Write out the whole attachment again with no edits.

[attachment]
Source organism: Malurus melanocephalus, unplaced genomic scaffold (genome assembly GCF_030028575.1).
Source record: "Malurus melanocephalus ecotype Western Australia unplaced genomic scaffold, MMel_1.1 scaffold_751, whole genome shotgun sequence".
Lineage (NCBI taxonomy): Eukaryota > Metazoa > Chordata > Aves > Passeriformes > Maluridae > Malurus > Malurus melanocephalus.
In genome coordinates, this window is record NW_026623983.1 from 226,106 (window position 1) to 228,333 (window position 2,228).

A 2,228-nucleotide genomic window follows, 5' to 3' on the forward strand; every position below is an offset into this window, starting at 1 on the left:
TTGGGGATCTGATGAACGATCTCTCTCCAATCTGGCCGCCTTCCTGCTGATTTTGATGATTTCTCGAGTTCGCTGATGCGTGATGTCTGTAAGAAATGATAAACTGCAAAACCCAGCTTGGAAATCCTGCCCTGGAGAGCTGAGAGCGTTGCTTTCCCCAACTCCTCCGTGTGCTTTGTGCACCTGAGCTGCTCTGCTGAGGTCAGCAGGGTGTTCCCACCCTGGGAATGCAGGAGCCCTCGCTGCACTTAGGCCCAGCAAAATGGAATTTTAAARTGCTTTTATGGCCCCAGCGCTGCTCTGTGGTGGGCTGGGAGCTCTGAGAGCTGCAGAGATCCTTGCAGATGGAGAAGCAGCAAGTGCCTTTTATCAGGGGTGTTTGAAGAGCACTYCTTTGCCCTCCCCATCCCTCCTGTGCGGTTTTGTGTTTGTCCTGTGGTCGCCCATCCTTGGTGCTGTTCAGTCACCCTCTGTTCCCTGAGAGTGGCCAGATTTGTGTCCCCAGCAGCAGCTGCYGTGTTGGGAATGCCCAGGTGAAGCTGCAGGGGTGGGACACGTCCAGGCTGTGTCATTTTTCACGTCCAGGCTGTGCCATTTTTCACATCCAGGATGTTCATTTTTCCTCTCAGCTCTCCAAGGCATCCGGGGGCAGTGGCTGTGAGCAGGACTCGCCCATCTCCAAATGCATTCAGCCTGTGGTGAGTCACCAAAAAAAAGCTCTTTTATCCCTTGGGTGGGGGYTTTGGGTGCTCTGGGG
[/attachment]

Source organism: Malurus melanocephalus, unplaced genomic scaffold (genome assembly GCF_030028575.1).
Source record: "Malurus melanocephalus ecotype Western Australia unplaced genomic scaffold, MMel_1.1 scaffold_751, whole genome shotgun sequence".
Lineage (NCBI taxonomy): Eukaryota > Metazoa > Chordata > Aves > Passeriformes > Maluridae > Malurus > Malurus melanocephalus.
In genome coordinates, this window is record NW_026623983.1 from 226,106 (window position 1) to 228,333 (window position 2,228).

A 2,228-nucleotide genomic window follows, 5' to 3' on the forward strand; every position below is an offset into this window, starting at 1 on the left:
TTGGGGATCTGATGAACGATCTCTCTCCAATCTGGCCGCCTTCCTGCTGATTTTGATGATTTCTCGAGTTCGCTGATGCGTGATGTCTGTAAGAAATGATAAACTGCAAAACCCAGCTTGGAAATCCTGCCCTGGAGAGCTGAGAGCGTTGCTTTCCCCAACTCCTCCGTGTGCTTTGTGCACCTGAGCTGCTCTGCTGAGGTCAGCAGGGTGTTCCCACCCTGGGAATGCAGGAGCCCTCGCTGCACTTAGGCCCAGCAAAATGGAATTTTAAARTGCTTTTATGGCCCCAGCGCTGCTCTGTGGTGGGCTGGGAGCTCTGAGAGCTGCAGAGATCCTTGCAGATGGAGAAGCAGCAAGTGCCTTTTATCAGGGGTGTTTGAAGAGCACTYCTTTGCCCTCCCCATCCCTCCTGTGCGGTTTTGTGTTTGTCCTGTGGTCGCCCATCCTTGGTGCTGTTCAGTCACCCTCTGTTCCCTGAGAGTGGCCAGATTTGTGTCCCCAGCAGCAGCTGCYGTGTTGGGAATGCCCAGGTGAAGCTGCAGGGGTGGGACACGTCCAGGCTGTGTCATTTTTCACGTCCAGGCTGTGCCATTTTTCACATCCAGGATGTTCATTTTTCCTCTCAGCTCTCCAAGGCATCCGGGGGCAGTGGCTGTGAGCAGGACTCGCCCATCTCCAAATGCATTCAGCCTGTGGTGAGTCACCAAAAAAAAGCTCTTTTATCCCTTGGGTGGGGGYTTTGGGTGCTCTGGGG